Some Military Women Miss Out on Maternity Leave. This Bill Would Fix That

A U.S. Air Force Senior Airman plays with her little one while on a break in between briefings during Wingman Day in a hangar held at the North Carolina Air National Guard (NCANG) Base, Charlotte Douglas International Airport, May 4, 2019. (Air National Guard photo/Laura Montgomery)
A U.S. Air Force Senior Airman plays with her little one while on a break in between briefings during Wingman Day in a hangar held at the North Carolina Air National Guard (NCANG) Base, Charlotte Douglas International Airport, May 4, 2019. (Air National Guard photo/Laura Montgomery)

WASHINGTON -- The same week in December that Briell Zweygardt is due to give birth to her first child she's also scheduled to report to McConnell Air Force Base in Wichita, Kan., for drills.

Zweygardt, 25, is a second lieutenant in the Kansas Air National Guard and like other women in the National Guard or military reserves she'll face a tough choice when her child is born. If she takes time off from her monthly guard duties to care for her child, she'll lose out on pay and points toward her retirement.

"I have actually seen women bring their newborns to drill because they didn't want to miss," said Zweygardt, who lives in Wamego.

In 2016, the U.S. Department of Defense enacted a 12-week maternity leave policy to cover active duty personnel, but the policy did not cover women in the National Guard or military reserves. They can still be penalized for taking time off to care for their newborn children.

Sen. Jerry Moran, R-Kan., has introduced legislation that will close this loophole and guarantee 12 weeks of paid maternity leave for guardswomen and reservists.

Roughly 150,000 women nationally serve in either the guard or reserves, according to Moran. That includes 661 women in the Kansas Army National Guard.

The Mothers of Military Service Leave Act -- or MOMS Leave Act -- would ensure that these servicewomen don't lose out on credits toward their retirement for taking maternity leave.

"Women who serve our country should not be inadvertently penalized for having a child, nor should they be expected to return to drill duties in the weeks following childbirth," Moran said last month when he announced the bill.

In an interview, Moran said the issue was first brought to his attention by an Army fellow working in his office.

"I can't figure out any reason that distinction makes any sense. If it's the right thing to do for active duty military, it's the right thing to do for the guard and reserves," Moran said in a phone call Tuesday. "In an all volunteer military, it matters what the benefits are."

Moran said servicewomen should not have to worry about paying their bills when they're getting ready to have a baby.

Zweygardt said Moran's bill would be life-changing for her and other expectant mothers in the National Guard.

"It would just be really important for me financially. We really depend on my drill income," she said. "This is going to give me the opportunity to really bond with my child."

The Military Officers Association of America released a statement backing Moran's bill, saying that "having a baby and juggling drilling responsibilities is cumbersome and not appreciative of the challenges of motherhood."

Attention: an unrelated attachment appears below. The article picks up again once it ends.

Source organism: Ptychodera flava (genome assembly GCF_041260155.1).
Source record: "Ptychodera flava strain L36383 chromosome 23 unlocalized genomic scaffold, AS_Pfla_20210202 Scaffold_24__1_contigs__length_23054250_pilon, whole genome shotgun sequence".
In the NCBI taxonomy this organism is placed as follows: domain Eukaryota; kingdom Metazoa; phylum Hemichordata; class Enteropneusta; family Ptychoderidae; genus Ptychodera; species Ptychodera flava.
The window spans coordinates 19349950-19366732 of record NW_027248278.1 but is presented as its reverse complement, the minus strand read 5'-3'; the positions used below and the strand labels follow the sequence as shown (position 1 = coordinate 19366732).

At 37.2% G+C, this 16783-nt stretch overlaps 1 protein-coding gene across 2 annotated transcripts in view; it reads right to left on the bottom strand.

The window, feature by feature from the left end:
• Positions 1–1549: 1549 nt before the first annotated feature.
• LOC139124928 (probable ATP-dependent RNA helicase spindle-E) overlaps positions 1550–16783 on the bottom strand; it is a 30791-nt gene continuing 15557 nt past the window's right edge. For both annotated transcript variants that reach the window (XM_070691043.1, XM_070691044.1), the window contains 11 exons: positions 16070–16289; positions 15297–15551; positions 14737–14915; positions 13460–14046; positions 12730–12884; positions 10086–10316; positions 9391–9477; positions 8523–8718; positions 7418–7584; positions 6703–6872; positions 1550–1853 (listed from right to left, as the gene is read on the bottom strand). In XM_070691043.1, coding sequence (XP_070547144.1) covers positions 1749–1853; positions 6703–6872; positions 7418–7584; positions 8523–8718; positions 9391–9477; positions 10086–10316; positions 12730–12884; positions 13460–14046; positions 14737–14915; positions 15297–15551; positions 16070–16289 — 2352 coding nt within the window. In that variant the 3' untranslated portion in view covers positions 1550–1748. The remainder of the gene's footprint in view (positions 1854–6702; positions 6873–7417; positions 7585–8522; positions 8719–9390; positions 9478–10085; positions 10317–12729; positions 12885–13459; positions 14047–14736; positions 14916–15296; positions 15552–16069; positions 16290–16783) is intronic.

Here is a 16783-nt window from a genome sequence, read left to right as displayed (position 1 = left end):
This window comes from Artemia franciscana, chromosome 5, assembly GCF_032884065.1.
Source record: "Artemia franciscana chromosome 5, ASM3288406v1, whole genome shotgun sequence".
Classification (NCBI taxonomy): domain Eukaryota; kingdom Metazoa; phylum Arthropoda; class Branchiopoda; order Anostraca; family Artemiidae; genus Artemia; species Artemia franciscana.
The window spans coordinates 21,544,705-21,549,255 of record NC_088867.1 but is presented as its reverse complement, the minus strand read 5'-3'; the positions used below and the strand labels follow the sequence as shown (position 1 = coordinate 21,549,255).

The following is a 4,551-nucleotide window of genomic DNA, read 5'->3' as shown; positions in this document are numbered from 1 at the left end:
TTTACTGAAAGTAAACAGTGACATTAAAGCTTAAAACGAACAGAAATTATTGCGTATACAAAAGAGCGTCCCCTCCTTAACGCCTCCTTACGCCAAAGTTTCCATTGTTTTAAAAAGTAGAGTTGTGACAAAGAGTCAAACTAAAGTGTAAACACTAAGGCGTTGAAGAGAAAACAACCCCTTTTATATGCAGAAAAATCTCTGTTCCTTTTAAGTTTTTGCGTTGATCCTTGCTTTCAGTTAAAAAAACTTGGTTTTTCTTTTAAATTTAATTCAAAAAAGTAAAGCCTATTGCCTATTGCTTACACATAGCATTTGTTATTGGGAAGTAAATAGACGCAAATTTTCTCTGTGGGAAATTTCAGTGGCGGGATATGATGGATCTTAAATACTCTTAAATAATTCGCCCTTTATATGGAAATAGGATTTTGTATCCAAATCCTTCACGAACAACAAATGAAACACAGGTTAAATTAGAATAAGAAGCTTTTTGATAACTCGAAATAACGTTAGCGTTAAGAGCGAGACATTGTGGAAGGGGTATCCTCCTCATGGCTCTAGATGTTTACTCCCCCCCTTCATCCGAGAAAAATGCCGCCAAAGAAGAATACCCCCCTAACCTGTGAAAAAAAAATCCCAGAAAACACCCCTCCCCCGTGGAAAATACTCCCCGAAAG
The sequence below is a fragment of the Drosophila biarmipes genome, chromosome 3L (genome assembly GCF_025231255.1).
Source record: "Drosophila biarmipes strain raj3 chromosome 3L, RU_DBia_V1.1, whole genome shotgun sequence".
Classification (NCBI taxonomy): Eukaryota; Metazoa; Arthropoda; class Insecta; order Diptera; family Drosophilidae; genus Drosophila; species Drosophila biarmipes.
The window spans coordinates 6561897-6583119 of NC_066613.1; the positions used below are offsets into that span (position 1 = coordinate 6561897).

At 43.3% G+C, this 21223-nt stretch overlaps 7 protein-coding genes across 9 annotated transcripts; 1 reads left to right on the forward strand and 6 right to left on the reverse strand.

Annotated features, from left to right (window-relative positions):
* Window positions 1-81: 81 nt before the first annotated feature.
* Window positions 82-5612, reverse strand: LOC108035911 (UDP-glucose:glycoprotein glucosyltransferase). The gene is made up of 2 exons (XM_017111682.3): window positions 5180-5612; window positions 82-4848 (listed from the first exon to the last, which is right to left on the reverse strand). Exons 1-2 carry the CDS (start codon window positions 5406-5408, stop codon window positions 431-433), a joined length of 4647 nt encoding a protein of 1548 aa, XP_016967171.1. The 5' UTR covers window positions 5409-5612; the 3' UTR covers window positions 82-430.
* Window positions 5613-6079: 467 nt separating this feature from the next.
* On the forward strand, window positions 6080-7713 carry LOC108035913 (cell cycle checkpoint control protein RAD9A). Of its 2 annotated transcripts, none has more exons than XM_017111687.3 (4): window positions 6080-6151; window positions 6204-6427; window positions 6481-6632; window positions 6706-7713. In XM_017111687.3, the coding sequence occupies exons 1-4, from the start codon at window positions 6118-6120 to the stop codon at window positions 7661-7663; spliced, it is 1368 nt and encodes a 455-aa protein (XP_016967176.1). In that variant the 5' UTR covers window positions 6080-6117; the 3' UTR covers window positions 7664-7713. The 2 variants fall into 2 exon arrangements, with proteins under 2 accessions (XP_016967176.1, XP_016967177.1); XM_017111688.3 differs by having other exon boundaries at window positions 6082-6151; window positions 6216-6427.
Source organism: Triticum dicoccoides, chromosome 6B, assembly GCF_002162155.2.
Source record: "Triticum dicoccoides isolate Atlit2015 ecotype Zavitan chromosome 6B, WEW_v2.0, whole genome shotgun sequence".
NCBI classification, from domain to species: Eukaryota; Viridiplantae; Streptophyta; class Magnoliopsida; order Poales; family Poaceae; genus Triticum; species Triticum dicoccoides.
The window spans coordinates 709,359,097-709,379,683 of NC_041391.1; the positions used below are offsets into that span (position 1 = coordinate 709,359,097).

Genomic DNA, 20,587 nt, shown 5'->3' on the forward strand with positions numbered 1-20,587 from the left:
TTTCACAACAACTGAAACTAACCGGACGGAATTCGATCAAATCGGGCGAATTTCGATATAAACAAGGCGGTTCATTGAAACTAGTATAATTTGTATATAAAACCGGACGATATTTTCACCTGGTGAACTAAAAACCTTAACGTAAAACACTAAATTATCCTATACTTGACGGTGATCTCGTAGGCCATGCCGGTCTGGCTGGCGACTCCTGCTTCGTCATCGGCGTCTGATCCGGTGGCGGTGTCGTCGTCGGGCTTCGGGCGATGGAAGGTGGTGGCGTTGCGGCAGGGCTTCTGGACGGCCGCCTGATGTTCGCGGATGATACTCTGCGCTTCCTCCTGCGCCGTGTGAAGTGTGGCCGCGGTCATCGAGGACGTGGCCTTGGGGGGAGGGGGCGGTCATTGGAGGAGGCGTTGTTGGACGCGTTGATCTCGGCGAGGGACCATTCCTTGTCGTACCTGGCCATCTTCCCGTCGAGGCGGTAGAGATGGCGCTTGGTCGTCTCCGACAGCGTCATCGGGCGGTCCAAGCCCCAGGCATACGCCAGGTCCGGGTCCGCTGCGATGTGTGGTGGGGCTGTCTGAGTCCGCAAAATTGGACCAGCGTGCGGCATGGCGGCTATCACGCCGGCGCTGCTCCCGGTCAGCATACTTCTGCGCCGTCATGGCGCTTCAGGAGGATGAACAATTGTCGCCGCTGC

Lory Manning, a retired Navy captain and spokeswoman for the Service Women's Action Network, said that pregnant women have been serving in the military for decades, but prior to the 2016 policy change, each branch of the military handled maternity differently.

The military has sought to standardize how it treats maternity leave in recent years, but the National Guard has been left out of that change.

"The guard is always tricky because it's got two bosses. There's the federal component and then the governors," Manning said.

Manning also said that parental leave shouldn't be thought of as just an issue for female soldiers. It's an issue that affects fathers in uniform as well, she said.

Earlier this year, the Army broadened its parental leave policy to increase time off for secondary caregivers and to allow parents of either gender to be considered a child's primary caregiver.

Moran's bill deals exclusively with female members of the National Guard and reserves, but he said it opens the door to conversations about paternity leave as well.

Capt. Lauren Orr, a member of the Kansas Army National Guard, said that guardswomen who take time off after having birth risk that they won't have enough credits at the end of the year to make that year count toward their term of service.

Orr, 28, is six years into an eight-year commitment to the guard and expecting her second child in July. Both she and her husband were serving in the guard two years ago when they had their son and Orr took time off to care for him.

"But we were not paid for that. We just sort of took the hit on that and moved forward with it," said Orr, who lives in Gardner and serves in Topeka.

Orr praised Moran's effort to ensure reservists and guardswomen have the same maternity benefits as active duty soldiers.

"I think it would be a really great step forward," she said. "The focus right now in the National Guard is retention ... and this would be one step in the right direction, making it possible for women who serve to continue serving. I think it's a basic step toward fairness because this is offered toward active duty personnel."

This article is written by Bryan Lowry from Special to McClatchy Washington Bureau and was legally licensed via the Tribune Content Agency through the NewsCred publisher network. Please direct all licensing questions to legal@newscred.com.

Show Full Article